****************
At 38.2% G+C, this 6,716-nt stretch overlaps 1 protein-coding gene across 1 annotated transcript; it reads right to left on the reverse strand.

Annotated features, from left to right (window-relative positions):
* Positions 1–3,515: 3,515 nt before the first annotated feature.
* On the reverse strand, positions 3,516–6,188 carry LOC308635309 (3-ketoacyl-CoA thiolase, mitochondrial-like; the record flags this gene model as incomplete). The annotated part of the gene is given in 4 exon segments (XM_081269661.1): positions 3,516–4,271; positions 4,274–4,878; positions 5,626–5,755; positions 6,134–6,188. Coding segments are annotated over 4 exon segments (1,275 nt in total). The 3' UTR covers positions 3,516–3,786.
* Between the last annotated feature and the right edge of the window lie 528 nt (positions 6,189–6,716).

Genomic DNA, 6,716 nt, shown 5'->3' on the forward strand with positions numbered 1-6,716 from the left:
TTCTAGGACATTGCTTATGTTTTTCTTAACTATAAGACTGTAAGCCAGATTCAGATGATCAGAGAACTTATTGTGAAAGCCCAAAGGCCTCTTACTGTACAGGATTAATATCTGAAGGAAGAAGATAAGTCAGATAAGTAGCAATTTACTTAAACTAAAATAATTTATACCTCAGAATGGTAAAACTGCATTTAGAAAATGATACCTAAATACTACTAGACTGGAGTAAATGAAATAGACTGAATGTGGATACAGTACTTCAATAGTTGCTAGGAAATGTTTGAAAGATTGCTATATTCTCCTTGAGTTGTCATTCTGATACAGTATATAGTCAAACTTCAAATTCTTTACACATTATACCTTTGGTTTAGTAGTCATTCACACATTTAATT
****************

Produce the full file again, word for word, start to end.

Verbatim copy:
At 38.2% G+C, this 6,716-nt stretch overlaps 1 protein-coding gene across 1 annotated transcript; it reads right to left on the reverse strand.

Annotated features, from left to right (window-relative positions):
* Positions 1–3,515: 3,515 nt before the first annotated feature.
* On the reverse strand, positions 3,516–6,188 carry LOC308635309 (3-ketoacyl-CoA thiolase, mitochondrial-like; the record flags this gene model as incomplete). The annotated part of the gene is given in 4 exon segments (XM_081269661.1): positions 3,516–4,271; positions 4,274–4,878; positions 5,626–5,755; positions 6,134–6,188. Coding segments are annotated over 4 exon segments (1,275 nt in total). The 3' UTR covers positions 3,516–3,786.
* Between the last annotated feature and the right edge of the window lie 528 nt (positions 6,189–6,716).

Genomic DNA, 6,716 nt, shown 5'->3' on the forward strand with positions numbered 1-6,716 from the left:
TTCTAGGACATTGCTTATGTTTTTCTTAACTATAAGACTGTAAGCCAGATTCAGATGATCAGAGAACTTATTGTGAAAGCCCAAAGGCCTCTTACTGTACAGGATTAATATCTGAAGGAAGAAGATAAGTCAGATAAGTAGCAATTTACTTAAACTAAAATAATTTATACCTCAGAATGGTAAAACTGCATTTAGAAAATGATACCTAAATACTACTAGACTGGAGTAAATGAAATAGACTGAATGTGGATACAGTACTTCAATAGTTGCTAGGAAATGTTTGAAAGATTGCTATATTCTCCTTGAGTTGTCATTCTGATACAGTATATAGTCAAACTTCAAATTCTTTACACATTATACCTTTGGTTTAGTAGTCATTCACACATTTAATT